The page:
The Conqueror

Bryan Litfin writes a daring tale of the early Christian church entering an era of political acceptance for the first time. As Constantine plans to march on Rome with his new found faith, the book follows the story Junia Flavia, of a senator’s daughter thrown to the area for her faith and Brandulf Rex an elite warrior and spy for Constantine. Book 1 of the new Constantine’s Empire series The Conqueror embodies the tumultuous and flagrant culture of Rome. This is an intense account of the early Church in 300 C.E. The plot is rich with political intrigue, religious rivalries, betrayal, romance and danger.

Lady Flavia represents the many Christians who sacrificed all to serve Christ and stay true to the faith. Bold, tenacious and full of spirit the heroine has to choose between her dreams and her faith. Flavia’s character flaw is the weakness of her faith. While she is loyal to the Church her faith is immature and she acts rashly out of loyalty instead of listening and following the Lord’s leading.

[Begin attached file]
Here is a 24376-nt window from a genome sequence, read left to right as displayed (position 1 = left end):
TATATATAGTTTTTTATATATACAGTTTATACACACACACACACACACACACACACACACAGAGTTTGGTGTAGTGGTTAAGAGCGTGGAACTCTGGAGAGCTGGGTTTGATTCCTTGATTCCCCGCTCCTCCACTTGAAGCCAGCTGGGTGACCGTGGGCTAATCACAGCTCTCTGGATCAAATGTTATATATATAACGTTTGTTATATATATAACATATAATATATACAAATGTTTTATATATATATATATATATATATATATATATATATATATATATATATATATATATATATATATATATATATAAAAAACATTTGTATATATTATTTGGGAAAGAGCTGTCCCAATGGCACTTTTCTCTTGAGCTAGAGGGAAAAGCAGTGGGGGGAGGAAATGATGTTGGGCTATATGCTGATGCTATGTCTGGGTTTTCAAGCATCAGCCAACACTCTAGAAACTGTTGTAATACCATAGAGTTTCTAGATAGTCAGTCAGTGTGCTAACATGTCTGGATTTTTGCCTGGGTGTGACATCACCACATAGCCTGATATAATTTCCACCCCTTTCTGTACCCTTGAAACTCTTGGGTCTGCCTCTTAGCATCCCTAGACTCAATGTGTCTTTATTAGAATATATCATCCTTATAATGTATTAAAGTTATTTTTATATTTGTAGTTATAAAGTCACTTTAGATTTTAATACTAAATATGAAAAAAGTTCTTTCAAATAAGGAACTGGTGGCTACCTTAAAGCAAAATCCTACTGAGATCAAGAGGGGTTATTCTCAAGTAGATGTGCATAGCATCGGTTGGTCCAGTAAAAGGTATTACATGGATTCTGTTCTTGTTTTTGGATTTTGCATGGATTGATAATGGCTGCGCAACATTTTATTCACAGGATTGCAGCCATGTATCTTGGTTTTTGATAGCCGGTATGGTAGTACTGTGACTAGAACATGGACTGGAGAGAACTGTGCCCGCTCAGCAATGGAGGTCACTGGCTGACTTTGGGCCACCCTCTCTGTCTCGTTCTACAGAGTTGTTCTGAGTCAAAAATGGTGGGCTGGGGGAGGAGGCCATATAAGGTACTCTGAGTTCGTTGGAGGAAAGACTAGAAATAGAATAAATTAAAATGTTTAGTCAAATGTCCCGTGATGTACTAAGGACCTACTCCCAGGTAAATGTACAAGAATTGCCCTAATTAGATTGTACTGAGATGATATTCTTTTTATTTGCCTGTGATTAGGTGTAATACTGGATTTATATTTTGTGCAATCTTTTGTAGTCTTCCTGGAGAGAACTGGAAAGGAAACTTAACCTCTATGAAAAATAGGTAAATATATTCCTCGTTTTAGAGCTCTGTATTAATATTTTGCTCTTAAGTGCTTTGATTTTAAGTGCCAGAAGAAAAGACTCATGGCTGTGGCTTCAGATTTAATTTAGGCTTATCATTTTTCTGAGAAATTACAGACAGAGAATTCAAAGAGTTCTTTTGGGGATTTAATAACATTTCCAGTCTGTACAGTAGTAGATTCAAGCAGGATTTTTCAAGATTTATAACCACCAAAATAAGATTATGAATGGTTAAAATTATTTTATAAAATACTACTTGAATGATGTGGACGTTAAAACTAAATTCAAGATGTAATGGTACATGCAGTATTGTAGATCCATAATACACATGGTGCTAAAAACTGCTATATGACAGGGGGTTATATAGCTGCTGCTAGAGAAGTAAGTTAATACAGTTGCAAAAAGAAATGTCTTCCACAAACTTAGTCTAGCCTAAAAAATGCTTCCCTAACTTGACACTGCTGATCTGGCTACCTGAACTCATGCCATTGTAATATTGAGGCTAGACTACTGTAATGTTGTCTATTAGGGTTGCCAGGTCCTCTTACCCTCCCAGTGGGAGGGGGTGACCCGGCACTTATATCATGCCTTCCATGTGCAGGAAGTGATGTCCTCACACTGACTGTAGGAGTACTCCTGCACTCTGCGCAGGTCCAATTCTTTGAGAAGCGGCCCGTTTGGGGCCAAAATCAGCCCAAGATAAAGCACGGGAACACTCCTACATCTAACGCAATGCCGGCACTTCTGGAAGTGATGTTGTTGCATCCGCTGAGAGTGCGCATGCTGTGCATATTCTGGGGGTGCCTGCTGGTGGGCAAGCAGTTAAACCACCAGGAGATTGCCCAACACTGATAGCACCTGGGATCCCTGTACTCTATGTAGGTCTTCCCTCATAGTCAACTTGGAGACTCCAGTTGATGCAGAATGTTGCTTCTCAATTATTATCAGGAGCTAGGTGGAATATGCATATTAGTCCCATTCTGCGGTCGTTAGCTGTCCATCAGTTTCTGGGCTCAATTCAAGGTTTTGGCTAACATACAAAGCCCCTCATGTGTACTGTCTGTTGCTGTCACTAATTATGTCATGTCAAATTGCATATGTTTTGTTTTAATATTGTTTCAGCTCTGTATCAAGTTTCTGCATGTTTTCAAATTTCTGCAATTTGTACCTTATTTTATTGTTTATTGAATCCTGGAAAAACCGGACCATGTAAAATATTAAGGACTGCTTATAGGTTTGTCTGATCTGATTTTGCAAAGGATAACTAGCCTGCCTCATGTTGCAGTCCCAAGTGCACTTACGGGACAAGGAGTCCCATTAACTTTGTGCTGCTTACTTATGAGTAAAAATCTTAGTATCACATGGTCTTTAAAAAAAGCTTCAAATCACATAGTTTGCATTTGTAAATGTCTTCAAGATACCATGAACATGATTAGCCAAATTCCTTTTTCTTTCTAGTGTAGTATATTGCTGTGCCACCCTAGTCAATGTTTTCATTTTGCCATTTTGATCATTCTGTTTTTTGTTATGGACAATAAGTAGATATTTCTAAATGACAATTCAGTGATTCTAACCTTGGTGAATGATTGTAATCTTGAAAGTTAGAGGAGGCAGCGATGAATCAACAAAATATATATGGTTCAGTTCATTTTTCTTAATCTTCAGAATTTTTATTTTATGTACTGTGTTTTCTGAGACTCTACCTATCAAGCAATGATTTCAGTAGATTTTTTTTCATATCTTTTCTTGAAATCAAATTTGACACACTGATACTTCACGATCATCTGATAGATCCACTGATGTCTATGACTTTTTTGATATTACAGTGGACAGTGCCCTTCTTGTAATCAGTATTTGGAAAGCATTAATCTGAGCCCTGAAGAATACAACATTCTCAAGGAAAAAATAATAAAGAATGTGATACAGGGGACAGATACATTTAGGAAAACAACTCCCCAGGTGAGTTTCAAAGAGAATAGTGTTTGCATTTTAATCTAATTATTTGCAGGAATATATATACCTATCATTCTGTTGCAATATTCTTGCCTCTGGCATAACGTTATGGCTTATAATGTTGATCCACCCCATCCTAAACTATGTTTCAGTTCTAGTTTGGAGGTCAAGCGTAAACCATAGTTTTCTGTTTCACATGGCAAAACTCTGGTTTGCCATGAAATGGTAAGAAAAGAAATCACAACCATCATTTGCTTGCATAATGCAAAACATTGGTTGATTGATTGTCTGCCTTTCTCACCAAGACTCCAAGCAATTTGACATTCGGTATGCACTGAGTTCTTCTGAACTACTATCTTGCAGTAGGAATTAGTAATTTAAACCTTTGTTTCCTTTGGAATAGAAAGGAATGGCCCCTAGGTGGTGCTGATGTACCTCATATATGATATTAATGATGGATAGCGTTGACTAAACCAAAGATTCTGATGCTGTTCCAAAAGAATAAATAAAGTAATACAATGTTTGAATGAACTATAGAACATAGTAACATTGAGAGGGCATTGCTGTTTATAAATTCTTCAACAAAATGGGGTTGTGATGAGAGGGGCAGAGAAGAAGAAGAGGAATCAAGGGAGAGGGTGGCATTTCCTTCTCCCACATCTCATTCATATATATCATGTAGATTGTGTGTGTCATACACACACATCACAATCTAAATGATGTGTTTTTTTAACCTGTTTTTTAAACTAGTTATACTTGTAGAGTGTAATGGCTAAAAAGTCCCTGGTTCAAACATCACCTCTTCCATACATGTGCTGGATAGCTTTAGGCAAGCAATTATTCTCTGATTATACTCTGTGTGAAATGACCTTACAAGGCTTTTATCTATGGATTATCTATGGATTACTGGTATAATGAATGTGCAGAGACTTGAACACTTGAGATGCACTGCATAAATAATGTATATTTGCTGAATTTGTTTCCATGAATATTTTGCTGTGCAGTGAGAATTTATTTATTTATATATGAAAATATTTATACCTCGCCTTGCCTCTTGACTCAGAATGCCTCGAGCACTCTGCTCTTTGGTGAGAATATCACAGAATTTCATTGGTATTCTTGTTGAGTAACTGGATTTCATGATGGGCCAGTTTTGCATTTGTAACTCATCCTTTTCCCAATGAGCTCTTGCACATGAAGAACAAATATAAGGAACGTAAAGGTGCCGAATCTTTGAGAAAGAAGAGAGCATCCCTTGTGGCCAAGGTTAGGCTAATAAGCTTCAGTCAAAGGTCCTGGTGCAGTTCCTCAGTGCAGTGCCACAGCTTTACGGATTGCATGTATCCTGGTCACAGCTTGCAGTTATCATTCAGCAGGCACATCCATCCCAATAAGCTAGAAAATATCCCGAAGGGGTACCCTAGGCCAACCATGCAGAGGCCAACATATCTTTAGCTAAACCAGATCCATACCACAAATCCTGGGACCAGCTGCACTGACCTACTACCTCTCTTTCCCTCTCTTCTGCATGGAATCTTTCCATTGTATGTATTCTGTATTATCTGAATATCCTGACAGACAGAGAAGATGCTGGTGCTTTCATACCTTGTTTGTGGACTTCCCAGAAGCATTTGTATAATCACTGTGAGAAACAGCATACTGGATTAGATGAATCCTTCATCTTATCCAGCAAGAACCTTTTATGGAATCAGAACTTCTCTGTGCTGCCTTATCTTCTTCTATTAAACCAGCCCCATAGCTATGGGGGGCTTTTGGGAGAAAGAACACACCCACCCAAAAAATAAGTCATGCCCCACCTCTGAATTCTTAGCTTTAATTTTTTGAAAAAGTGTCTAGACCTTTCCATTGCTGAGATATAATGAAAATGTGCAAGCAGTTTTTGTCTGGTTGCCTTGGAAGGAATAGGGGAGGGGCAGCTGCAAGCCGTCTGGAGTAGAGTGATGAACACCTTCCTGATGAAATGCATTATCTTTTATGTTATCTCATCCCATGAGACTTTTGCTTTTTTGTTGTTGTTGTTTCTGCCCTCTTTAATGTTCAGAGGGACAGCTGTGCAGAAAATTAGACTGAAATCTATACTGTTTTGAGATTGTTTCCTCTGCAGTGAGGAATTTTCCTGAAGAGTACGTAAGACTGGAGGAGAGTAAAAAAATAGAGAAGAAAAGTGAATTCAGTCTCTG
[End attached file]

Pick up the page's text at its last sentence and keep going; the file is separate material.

In contrast, Brandulf Rex is not committed to any one faith, but fights for his own interpretation of justice. Impulsive and prideful, Rex embodies the spirit of The Conqueror. His weakness is his loyalty as he blindly trusts those he is loyal to causing serious error in his judgment of character.

Themes of justice, faith, and values are woven throughout the story and are represented in extremes by the different rulers. Maxentius and Constantine stand juxtaposed. Maxentius represents the pagan religions of Rome with it’s pride, entitlement, decadence and injustice. Constantine representing the new faith of Christ with humility, tenacity, justice and conservative values.

The Conqueror is a wonderful book full of rich characters and themes. I eagerly await Bryan Litfin’s next novel.